By Miriam Raftery
August 25, 2012 (San Diego’s East County)—High temperatures and the worst drought since the Dust Bowl in the 1930s have combined to fuel severe wildfires across the U.S. in the first 8 months of the year, wildfires have scorched nearly 7 million acres—on pace to make 2012 one of the worst years on record.
That’s more acreage than burned in the first eight months of any year since the federal government began keeping accurate records in the 1960s.
Temperatures soared six to 10 degrees above normal over much of the nation, while precipitation fell in many areas.
"Few areas of the country escaped some level of drought,” the federal government’s Wildland Fire Outlook report for August through November 2012 states, adding that at least 34 states have experienced “severe to exceptional drought.”
According to the National Interagency Fire Center in Boise, 2012 is “shaping up to finish out as overall among the most severe seasons historically, but is consistent with the trends since 2000.” So far this year, wildfires have destroyed 1,859 homes and caused 12 fatalities.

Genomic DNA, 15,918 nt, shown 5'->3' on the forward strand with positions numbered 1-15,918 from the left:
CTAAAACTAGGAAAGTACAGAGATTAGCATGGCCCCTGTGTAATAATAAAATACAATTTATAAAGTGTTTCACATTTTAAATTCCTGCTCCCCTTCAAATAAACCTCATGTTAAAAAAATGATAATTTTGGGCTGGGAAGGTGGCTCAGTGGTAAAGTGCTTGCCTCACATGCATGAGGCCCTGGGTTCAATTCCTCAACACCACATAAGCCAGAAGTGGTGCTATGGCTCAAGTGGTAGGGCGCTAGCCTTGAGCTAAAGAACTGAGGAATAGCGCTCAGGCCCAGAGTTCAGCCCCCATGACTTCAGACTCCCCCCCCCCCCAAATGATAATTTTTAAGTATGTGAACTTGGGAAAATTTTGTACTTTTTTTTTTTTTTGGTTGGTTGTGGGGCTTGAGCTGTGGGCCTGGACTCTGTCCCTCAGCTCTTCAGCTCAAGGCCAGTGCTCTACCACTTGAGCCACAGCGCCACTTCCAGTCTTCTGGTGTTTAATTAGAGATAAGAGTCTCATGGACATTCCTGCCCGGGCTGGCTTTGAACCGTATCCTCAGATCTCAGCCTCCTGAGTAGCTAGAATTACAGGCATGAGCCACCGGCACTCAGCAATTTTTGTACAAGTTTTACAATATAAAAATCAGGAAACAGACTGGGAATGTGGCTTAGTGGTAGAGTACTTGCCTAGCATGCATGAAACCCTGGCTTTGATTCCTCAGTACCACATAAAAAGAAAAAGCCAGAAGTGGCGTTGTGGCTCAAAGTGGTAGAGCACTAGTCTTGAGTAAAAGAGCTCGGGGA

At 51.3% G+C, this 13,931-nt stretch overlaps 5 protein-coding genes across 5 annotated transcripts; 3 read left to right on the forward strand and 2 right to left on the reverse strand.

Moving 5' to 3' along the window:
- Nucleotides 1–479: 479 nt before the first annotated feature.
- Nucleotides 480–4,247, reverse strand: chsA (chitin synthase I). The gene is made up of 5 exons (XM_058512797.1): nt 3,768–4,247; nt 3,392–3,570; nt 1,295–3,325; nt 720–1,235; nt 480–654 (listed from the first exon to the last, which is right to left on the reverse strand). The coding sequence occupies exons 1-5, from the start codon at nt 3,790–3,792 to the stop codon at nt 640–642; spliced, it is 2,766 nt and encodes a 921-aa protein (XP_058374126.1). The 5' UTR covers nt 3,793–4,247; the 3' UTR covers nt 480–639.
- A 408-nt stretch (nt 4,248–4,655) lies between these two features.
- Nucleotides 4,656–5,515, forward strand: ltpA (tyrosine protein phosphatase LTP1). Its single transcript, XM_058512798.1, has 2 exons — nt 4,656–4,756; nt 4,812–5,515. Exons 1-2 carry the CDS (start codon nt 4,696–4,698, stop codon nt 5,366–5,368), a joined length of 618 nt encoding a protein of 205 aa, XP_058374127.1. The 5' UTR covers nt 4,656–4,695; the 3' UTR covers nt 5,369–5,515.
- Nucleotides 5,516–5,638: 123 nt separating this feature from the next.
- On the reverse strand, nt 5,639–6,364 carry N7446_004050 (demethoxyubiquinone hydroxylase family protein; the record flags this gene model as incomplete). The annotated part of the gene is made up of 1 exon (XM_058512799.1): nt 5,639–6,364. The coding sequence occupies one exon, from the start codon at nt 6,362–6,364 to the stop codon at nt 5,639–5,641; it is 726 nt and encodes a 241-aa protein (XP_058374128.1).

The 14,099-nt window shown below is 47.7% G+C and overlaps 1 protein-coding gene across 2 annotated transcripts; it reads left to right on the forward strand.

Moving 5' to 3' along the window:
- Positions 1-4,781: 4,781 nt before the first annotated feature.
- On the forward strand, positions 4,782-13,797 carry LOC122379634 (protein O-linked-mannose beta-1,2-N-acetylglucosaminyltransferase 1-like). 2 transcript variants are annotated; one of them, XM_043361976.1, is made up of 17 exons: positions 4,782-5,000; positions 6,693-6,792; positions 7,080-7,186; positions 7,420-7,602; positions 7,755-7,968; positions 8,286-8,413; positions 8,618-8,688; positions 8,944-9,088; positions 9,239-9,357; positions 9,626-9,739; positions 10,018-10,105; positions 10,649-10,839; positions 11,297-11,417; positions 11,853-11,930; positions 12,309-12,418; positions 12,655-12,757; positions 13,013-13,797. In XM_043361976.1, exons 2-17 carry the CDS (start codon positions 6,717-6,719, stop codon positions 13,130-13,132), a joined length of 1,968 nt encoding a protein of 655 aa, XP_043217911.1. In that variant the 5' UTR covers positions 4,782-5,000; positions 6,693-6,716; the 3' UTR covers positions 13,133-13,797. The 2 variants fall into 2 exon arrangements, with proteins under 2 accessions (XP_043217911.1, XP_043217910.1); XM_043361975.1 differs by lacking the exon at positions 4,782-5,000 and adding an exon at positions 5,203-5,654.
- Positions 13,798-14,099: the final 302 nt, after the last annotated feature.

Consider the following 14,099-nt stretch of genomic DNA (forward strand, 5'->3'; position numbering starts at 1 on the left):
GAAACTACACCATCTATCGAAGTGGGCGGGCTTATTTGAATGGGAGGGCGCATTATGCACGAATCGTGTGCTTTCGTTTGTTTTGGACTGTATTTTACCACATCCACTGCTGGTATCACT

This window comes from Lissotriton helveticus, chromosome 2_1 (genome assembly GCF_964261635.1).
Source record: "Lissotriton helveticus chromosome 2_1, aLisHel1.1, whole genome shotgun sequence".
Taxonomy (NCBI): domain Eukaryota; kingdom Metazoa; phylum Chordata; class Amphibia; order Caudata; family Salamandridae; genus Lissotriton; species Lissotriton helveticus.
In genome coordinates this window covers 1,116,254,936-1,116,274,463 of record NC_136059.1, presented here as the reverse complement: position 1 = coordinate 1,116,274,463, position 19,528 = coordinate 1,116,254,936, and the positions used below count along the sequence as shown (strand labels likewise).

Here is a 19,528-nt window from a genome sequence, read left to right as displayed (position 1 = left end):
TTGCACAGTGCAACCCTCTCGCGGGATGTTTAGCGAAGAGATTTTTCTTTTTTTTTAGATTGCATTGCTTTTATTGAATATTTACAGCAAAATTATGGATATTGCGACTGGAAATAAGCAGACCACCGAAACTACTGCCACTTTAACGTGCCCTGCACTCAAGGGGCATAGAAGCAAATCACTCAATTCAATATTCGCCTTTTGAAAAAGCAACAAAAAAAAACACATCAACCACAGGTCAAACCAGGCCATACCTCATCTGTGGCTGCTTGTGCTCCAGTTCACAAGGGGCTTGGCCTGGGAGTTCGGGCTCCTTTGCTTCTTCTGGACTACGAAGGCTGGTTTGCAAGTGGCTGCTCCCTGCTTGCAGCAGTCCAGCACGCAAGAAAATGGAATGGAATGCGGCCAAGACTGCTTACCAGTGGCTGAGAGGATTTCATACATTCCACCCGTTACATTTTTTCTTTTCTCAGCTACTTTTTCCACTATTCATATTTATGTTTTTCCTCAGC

For September through November, climate projections forecast a continuation of above normal temperatures for much of the nation.
Risk of more severe fires across the country is worrisome for our region, since it means mutual aid resources for firefighting could be stretched thin as firefighters respond to multiple severe blazes around the U.S.
In Southern California, “above normal significant fire potential will continue” in higher elevations through September, with dry conditions and reduced thunderstorm activity forecast for our region. By October, potential for severe fires will shift south and west “stretching to the coastal areas.”
The one bright spot is that precipitation is predicted to increase to “near normal amounts” across Southern California this fall.